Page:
The Bomber Traverse: Mint Hut to Bomber Hut

Unsurprisingly, our second day of epic trekking began with oversleeping about three hours or so.  Anxious to get moving to allow ourselves ample time, we hurried through a breakfast of instant oatmeal and hot chocolate, cleaned the cabin, and examined our surroundings.  Our next objective, the intimidating Back Door Gap, towered above us, a narrow pass between jagged spires of foreboding black rock at the top of a massive talus field.  For those of you who may not know what talus is, I shall clarify: Imagine a gigantic field of slippery boulders that seem the result of some apocalyptic landslide and which often shift underfoot. While the gap itself wasn’t terribly far from the cabin, the terrain was incredibly daunting.  We struggled to locate any suggestion of a trail, following sparsely placed cairns until they simply stopped and we were left to simply scramble up the forbidding face of loose rock.  Under the weight of our packs, this was difficult.  I started the hike by falling three consecutive times, crushed between my backpack and rock.  The future seemed ominous.

Zach figuring out the map.

Our morning stroll.  Yes, this is what we do for fun. 

Hours later, as the wind picked up and snow began to fall, we reached the top of Backdoor Gap.  The Mint Hut, a pinpoint of red in the distance, seemed a tiny splash of color in a vast landscape of sweeping rock, ice and fog.  We stared down the other side of the pass at the Penny Royale Glacier, a curving mass of solid ice essential to our descent.  Luckily, someone had attached a fixed line to the steepest part of the climb down, helping us lower ourselves – instead of fall – from the top of the pass onto the face of the glacier.  Aside from a single crevasse only a foot or so across, the glacier was friendly and solid, just steep enough to manage, albeit clumsily, without crampons.

See the hut?

Looking for the fixed line.

Descending with serious help from the rope. 

According to some friendly hikers we met near the base of the glacier, the Bomber Hut would be easy to find in the valley below.  We assumed the worst was over – with Backdoor Gap and a glacier crossing behind us, what could really be that hard?  Here we greatly erred; it was not the physical challenge of the trek, but  the psychological strains of bewildered routefinding that would plague us for the rest of the afternoon.  Vast fields of steeply sloped talus, rivers that confused us with their endless criss-crossing and forking, and lakes not shown on the map left us tired, feeling lost and incredibly unsure of our location in relation to the hut.  When at last we crested a knoll of tundra and saw the silver speck of the Bomber Hut gleaming in the distance, it was with joyous relief that we stopped to snap a few pictures before heading down to our home for the night.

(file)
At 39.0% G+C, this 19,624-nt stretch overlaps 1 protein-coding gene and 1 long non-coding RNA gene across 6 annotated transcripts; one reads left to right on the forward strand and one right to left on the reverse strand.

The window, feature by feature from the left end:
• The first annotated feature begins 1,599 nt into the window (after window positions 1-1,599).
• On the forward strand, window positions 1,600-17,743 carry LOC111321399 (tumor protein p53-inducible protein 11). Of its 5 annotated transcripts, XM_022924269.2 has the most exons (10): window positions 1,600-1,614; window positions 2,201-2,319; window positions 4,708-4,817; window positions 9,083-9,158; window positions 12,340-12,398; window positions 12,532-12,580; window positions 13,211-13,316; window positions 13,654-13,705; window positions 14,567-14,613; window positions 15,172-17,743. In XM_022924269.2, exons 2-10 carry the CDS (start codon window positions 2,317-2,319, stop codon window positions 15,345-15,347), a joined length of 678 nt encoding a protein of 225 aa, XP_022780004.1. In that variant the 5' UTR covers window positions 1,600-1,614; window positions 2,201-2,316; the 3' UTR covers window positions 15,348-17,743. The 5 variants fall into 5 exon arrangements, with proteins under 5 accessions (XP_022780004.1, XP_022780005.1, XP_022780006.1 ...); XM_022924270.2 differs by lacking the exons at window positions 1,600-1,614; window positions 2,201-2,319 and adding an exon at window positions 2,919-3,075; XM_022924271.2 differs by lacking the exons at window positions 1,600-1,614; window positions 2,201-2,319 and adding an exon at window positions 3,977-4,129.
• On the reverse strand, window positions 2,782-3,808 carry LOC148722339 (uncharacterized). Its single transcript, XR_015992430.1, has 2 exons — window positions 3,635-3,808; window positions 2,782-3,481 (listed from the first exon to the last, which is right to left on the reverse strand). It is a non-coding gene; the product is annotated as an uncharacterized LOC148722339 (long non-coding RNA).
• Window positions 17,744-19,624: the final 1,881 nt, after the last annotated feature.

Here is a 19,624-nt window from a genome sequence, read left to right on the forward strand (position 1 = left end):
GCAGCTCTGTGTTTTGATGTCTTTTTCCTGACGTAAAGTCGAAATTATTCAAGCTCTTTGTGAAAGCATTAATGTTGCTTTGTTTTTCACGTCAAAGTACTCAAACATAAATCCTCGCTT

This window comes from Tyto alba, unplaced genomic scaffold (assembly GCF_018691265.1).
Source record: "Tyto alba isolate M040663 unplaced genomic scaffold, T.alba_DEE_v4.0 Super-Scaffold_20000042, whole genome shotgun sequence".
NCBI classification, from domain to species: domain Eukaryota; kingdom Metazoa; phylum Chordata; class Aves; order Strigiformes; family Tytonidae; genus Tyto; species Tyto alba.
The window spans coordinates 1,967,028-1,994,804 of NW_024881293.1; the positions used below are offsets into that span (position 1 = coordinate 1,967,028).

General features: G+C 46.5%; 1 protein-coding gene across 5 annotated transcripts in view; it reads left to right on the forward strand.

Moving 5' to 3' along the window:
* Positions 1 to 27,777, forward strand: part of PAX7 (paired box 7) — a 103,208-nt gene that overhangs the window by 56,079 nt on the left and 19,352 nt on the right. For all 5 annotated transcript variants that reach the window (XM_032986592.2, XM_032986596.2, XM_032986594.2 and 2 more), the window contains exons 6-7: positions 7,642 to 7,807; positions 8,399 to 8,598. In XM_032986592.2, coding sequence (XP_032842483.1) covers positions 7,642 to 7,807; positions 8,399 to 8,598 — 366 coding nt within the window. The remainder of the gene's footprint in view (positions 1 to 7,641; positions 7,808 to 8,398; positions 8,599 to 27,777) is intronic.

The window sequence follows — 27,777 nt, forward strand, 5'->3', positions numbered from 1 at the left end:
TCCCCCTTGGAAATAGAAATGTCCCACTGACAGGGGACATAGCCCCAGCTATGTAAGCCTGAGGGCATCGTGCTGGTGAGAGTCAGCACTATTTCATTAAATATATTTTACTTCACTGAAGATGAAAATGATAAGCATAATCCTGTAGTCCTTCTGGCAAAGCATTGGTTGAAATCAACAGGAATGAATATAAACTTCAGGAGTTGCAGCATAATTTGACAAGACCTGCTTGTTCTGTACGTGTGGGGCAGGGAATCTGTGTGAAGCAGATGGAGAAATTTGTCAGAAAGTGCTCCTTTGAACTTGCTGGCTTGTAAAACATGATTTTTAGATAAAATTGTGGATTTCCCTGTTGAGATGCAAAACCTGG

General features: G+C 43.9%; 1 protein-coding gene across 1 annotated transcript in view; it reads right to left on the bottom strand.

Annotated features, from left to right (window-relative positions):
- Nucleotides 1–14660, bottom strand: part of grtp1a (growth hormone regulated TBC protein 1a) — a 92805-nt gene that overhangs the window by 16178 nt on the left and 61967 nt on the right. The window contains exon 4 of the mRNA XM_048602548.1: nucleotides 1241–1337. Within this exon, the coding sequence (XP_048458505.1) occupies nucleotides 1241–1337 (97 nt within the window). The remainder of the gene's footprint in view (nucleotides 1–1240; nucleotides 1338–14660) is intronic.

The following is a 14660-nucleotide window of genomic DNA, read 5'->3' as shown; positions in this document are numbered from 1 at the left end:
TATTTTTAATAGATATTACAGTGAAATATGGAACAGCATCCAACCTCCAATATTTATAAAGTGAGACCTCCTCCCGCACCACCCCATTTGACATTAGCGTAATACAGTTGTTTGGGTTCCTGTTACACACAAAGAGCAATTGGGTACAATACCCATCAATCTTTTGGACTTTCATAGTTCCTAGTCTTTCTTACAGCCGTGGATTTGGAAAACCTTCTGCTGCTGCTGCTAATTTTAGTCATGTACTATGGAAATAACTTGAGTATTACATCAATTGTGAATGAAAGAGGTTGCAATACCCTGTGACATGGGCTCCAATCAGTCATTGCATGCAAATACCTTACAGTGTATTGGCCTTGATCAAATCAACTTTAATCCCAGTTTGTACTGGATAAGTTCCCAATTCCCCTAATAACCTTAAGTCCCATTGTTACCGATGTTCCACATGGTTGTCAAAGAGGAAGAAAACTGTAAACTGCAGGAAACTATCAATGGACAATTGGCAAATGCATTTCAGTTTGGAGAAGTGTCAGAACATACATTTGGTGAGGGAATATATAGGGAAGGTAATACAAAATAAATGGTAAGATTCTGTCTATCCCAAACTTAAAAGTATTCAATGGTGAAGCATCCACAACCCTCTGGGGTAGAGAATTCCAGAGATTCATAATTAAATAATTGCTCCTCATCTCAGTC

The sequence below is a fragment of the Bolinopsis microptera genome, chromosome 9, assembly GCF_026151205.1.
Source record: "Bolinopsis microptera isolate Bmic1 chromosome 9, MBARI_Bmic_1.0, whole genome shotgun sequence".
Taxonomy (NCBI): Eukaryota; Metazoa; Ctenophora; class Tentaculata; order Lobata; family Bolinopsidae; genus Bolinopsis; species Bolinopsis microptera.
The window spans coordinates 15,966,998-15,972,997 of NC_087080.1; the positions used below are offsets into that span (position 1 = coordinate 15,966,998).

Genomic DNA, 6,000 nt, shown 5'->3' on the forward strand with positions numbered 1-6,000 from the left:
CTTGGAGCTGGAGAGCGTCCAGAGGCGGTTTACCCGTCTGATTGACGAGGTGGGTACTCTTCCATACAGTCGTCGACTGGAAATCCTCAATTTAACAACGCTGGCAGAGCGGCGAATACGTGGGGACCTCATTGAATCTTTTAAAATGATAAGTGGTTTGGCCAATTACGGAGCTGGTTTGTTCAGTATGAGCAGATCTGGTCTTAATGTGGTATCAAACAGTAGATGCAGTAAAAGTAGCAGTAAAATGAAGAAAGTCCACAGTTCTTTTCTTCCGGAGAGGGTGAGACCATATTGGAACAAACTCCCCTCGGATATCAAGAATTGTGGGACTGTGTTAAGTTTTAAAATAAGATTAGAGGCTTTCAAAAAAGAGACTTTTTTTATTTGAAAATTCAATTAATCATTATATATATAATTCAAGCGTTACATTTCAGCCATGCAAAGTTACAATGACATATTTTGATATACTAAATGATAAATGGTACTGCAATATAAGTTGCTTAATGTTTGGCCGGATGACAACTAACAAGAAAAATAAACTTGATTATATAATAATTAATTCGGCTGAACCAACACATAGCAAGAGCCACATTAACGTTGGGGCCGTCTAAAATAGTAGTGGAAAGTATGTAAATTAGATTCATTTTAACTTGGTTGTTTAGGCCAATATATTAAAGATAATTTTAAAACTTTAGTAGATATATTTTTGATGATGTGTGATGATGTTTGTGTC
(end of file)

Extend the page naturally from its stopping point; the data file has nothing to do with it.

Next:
Can you see the hut?

Delighted to finally be on the right track.

  The Bomber Hut, smaller and more simple than our previous cabin experience, was notable for its beautiful windows and sheer quantity of light pouring in.  Cozy with a clean, organized kitchen and collection of books, it seemed more like a house than a shelter.  Backpacker’s Pantry’s “Risotto with Chicken” tasted nearly as good as the real thing, paired with hot chocolate and the red wine we’d brought in via Nalgene (and warmed via MSR stove to achieve what people in heated houses refer to as “room temperature”).  Dense clouds of fog blanketed the landscape as the sky grew dark, leaving us to wonder what hiking conditions the morning would bring.


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